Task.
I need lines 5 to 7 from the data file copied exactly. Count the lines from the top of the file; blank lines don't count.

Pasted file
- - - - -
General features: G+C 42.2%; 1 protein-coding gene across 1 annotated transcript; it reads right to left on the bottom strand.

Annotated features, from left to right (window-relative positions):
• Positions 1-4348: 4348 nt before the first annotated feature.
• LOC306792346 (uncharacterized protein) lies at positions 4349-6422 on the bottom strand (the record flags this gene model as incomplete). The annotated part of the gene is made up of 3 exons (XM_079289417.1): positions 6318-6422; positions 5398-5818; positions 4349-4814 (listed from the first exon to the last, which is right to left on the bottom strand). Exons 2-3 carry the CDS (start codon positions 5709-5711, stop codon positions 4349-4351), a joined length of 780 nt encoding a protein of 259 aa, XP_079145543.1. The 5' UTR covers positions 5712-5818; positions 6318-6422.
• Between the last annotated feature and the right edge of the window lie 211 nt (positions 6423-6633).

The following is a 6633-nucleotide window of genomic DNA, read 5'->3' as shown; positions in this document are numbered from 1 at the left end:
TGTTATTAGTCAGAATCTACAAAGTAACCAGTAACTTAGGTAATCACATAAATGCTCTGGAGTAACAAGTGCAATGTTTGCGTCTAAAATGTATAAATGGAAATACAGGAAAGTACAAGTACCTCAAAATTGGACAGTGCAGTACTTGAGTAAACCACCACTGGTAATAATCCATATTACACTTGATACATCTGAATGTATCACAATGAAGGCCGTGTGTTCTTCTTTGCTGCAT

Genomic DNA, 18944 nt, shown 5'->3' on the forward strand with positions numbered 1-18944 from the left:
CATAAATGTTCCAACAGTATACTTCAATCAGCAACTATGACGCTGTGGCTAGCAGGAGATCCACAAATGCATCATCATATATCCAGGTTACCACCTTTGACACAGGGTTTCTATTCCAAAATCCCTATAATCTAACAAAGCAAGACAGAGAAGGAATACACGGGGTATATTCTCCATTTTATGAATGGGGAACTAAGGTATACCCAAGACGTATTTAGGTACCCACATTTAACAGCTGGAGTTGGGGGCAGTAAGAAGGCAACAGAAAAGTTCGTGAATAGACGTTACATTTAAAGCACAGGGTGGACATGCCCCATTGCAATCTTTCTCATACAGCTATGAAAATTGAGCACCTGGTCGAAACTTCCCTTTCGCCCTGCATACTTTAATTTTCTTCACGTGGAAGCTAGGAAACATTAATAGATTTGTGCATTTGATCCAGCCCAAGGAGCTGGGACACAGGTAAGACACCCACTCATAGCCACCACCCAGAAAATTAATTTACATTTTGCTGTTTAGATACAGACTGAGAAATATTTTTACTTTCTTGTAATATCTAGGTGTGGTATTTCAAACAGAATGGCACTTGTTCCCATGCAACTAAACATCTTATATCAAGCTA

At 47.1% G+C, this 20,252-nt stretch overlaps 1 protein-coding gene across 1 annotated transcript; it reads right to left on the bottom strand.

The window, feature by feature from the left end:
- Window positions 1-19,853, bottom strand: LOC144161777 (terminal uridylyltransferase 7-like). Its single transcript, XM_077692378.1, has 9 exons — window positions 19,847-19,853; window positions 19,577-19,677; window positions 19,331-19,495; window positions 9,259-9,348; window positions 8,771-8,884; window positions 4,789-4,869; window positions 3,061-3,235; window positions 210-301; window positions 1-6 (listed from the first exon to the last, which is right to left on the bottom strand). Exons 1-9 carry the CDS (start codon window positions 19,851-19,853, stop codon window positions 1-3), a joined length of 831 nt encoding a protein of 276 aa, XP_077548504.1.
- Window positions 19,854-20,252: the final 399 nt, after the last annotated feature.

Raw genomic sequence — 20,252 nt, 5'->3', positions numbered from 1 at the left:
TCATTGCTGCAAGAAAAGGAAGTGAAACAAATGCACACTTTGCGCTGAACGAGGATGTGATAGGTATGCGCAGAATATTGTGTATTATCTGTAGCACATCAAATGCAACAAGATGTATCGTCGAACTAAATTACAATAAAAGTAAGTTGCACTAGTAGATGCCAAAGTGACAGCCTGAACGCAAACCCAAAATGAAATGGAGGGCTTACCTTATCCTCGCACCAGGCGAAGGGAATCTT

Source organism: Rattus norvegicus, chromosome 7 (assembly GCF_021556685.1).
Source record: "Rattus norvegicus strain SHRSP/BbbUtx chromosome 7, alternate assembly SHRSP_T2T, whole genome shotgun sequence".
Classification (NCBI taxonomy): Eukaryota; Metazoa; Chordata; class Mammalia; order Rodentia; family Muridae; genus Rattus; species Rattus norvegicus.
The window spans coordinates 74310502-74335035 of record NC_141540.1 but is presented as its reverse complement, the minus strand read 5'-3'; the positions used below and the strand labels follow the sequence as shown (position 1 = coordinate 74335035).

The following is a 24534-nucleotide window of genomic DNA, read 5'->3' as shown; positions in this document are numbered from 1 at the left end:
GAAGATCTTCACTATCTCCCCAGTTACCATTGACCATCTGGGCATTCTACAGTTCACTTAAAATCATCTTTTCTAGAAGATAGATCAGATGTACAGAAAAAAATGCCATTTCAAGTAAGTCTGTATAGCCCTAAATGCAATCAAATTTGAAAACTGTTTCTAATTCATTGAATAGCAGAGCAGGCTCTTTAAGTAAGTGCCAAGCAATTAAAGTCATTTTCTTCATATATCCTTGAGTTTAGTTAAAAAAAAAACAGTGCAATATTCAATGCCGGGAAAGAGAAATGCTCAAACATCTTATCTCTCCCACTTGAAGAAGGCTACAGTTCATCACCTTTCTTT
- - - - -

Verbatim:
• Between the last annotated feature and the right edge of the window lie 211 nt (positions 6423-6633).

The following is a 6633-nucleotide window of genomic DNA, read 5'->3' as shown; positions in this document are numbered from 1 at the left end:
TGTTATTAGTCAGAATCTACAAAGTAACCAGTAACTTAGGTAATCACATAAATGCTCTGGAGTAACAAGTGCAATGTTTGCGTCTAAAATGTATAAATGGAAATACAGGAAAGTACAAGTACCTCAAAATTGGACAGTGCAGTACTTGAGTAAACCACCACTGGTAATAATCCATATTACACTTGATACATCTGAATGTATCACAATGAAGGCCGTGTGTTCTTCTTTGCTGCAT